Anxiety is one of the most common mental health disorders, and it's more likely to affect women, especially middle-aged women. Although anxiety can be caused by many factors, a new study suggests that the amount of abdominal fat a woman has could increase her chances of developing anxiety. Study results are published online today in Menopause, the journal of The North American Menopause Society (NAMS).
The North American Menopause Society (NAMS) - 3/7/2018


New study finds couples do poorly at knowing when their partner is sad or feeling down: Spouses are the primary source of social support to one another, so it's important to their relationship they stay attuned to each other's emotions
How well do couples pick up on one another’s feelings? Pretty well, when the emotion is happiness, says a psychologist at Southern Methodist University, Dallas. But a new study finds that couples do poorly when it comes to knowing their partner is sad, lonely or feeling down. “We found that when it comes to the normal ebb and flow of daily emotions, couples aren’t picking up on those occasional changes in ‘soft negative’ emotions like sadness or feeling down,” said family psychologist ...
Southern Methodist University - 3/6/2018


People with depression have stronger emotional responses to negative memories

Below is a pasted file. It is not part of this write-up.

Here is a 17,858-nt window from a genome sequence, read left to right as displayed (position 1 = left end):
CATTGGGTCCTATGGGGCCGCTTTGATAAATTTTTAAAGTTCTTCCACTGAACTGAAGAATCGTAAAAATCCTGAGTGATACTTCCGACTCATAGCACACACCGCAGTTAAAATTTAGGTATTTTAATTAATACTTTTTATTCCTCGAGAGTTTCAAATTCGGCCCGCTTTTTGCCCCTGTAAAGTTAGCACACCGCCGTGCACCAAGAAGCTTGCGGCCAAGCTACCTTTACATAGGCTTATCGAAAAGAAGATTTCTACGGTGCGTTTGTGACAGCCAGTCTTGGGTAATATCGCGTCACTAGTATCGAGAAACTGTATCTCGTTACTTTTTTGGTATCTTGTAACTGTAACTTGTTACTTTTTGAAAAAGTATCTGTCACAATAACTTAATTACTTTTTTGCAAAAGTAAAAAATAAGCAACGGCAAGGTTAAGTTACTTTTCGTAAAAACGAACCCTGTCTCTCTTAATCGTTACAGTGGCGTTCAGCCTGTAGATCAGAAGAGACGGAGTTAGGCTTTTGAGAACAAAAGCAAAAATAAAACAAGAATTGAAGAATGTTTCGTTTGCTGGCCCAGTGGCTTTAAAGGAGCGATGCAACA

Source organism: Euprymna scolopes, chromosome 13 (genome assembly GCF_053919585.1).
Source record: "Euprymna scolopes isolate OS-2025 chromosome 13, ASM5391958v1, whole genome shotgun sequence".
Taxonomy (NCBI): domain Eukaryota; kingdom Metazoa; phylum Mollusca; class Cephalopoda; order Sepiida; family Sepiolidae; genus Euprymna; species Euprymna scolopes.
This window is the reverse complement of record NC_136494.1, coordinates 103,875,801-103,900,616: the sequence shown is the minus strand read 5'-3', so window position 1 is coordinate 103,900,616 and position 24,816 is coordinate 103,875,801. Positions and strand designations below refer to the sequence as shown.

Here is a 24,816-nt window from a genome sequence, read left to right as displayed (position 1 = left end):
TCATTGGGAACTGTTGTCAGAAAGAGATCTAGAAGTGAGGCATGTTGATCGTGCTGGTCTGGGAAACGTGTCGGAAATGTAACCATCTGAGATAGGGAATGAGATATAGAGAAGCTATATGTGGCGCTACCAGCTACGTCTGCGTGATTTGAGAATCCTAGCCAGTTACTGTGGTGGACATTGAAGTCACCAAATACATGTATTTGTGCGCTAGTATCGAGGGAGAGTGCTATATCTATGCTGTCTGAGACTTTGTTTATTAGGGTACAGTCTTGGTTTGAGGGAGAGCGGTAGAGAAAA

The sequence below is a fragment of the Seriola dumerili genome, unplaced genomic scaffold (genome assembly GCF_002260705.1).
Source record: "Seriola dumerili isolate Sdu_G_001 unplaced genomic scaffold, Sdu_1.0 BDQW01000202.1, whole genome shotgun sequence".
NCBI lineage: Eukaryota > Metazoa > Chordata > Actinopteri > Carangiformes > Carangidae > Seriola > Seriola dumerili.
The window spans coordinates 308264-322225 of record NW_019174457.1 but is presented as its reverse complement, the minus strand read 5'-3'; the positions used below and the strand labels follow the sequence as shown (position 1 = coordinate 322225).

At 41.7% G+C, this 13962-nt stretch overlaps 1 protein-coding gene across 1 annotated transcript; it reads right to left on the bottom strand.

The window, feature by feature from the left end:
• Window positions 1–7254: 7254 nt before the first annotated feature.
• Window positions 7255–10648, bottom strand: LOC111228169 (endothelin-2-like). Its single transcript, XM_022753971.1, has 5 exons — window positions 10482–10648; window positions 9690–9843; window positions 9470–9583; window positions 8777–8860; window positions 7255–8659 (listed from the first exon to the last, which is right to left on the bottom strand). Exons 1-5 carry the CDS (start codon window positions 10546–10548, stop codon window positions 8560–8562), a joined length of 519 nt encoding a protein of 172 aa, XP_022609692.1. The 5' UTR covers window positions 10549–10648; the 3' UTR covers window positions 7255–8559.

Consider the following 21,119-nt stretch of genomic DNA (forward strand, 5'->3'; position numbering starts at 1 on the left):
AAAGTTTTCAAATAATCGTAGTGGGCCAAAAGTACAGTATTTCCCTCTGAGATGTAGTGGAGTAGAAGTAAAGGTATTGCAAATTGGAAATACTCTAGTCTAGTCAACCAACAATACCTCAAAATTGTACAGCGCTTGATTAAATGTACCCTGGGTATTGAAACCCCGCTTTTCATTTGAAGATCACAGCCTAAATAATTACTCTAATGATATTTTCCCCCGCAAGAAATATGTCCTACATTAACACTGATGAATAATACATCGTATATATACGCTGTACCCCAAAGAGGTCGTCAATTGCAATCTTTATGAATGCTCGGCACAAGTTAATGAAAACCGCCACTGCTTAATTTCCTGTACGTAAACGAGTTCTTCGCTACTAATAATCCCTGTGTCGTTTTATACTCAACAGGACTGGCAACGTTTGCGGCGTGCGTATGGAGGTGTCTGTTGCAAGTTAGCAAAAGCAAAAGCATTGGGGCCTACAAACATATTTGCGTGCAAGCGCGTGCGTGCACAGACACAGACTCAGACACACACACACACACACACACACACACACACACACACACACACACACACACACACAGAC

People with major depressive disorder (MDD) feel more negative emotion when remembering painful experiences than people without the disorder, according to a new study in Biological Psychiatry: Cognitive Neuroscience and Neuroimaging. The study reports that people with MDD were able to control the negative emotions about as well as people unaffected by MDD, but used somewhat different brain circuits to do so. The findings identify brain differences in MDD related to processing of ...
Elsevier - 3/6/2018


New research points to better way to treat depression
Scientists on the Florida campus of The Scripps Research Institute (TSRI) have discovered a new target for treating major depressive disorder, a disease that affects more than 16 million American adults. Their research shows that individuals with high levels of an enigmatic receptor called GPR158 may be more susceptible to depression following chronic stress. "The next step in this process is to come up with a drug that can target this receptor," says Kirill Martemyanov, PhD, co-chair of ...
ScienceDaily - 3/1/2018


Teachers and other school-based professionals can treat children's mental health problems: Broad evidence now supports the potential of school-based services for the treatment of a wide range of child mental health problems
School-based services delivered by teachers and other school-based professionals can help reduce mental health problems in elementary-aged children, reports a study published in the March 2018 issue of the Journal of the American Academy of Child and Adolescent Psychiatry (JAACAP). "Given the limited accessibility of traditional mental health services for children--particularly for children from minority and economically disadvantaged backgrounds--school-based mental ...